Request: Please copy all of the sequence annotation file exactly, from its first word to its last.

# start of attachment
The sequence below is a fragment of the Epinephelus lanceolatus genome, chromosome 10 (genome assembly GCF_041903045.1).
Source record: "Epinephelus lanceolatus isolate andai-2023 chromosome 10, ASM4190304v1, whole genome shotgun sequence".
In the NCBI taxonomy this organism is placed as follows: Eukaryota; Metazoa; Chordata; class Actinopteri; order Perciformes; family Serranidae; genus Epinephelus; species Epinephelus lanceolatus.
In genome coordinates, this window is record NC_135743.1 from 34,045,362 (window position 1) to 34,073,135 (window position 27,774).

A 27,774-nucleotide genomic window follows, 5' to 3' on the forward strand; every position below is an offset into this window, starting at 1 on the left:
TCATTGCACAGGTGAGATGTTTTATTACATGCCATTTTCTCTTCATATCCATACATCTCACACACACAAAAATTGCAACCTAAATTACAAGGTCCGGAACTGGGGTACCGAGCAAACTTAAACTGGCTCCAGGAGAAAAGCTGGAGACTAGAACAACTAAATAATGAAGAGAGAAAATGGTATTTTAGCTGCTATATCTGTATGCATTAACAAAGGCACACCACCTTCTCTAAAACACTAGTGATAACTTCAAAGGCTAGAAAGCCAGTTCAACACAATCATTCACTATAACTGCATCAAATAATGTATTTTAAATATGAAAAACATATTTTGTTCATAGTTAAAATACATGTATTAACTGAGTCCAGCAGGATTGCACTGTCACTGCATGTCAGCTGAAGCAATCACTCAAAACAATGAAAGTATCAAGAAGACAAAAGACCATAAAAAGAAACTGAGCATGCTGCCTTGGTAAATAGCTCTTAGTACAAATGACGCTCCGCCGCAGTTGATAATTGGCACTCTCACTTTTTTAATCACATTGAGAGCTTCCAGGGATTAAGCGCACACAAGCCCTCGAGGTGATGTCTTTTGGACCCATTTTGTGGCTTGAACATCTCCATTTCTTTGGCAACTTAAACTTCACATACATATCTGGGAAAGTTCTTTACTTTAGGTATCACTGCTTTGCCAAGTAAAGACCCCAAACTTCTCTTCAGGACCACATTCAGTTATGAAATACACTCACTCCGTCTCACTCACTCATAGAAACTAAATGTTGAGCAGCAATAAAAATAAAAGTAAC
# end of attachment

The sequence below is a fragment of the Epinephelus lanceolatus genome, chromosome 10 (genome assembly GCF_041903045.1).
Source record: "Epinephelus lanceolatus isolate andai-2023 chromosome 10, ASM4190304v1, whole genome shotgun sequence".
In the NCBI taxonomy this organism is placed as follows: Eukaryota; Metazoa; Chordata; class Actinopteri; order Perciformes; family Serranidae; genus Epinephelus; species Epinephelus lanceolatus.
In genome coordinates, this window is record NC_135743.1 from 34,045,362 (window position 1) to 34,073,135 (window position 27,774).

A 27,774-nucleotide genomic window follows, 5' to 3' on the forward strand; every position below is an offset into this window, starting at 1 on the left:
TCATTGCACAGGTGAGATGTTTTATTACATGCCATTTTCTCTTCATATCCATACATCTCACACACACAAAAATTGCAACCTAAATTACAAGGTCCGGAACTGGGGTACCGAGCAAACTTAAACTGGCTCCAGGAGAAAAGCTGGAGACTAGAACAACTAAATAATGAAGAGAGAAAATGGTATTTTAGCTGCTATATCTGTATGCATTAACAAAGGCACACCACCTTCTCTAAAACACTAGTGATAACTTCAAAGGCTAGAAAGCCAGTTCAACACAATCATTCACTATAACTGCATCAAATAATGTATTTTAAATATGAAAAACATATTTTGTTCATAGTTAAAATACATGTATTAACTGAGTCCAGCAGGATTGCACTGTCACTGCATGTCAGCTGAAGCAATCACTCAAAACAATGAAAGTATCAAGAAGACAAAAGACCATAAAAAGAAACTGAGCATGCTGCCTTGGTAAATAGCTCTTAGTACAAATGACGCTCCGCCGCAGTTGATAATTGGCACTCTCACTTTTTTAATCACATTGAGAGCTTCCAGGGATTAAGCGCACACAAGCCCTCGAGGTGATGTCTTTTGGACCCATTTTGTGGCTTGAACATCTCCATTTCTTTGGCAACTTAAACTTCACATACATATCTGGGAAAGTTCTTTACTTTAGGTATCACTGCTTTGCCAAGTAAAGACCCCAAACTTCTCTTCAGGACCACATTCAGTTATGAAATACACTCACTCCGTCTCACTCACTCATAGAAACTAAATGTTGAGCAGCAATAAAAATAAAAGTAAC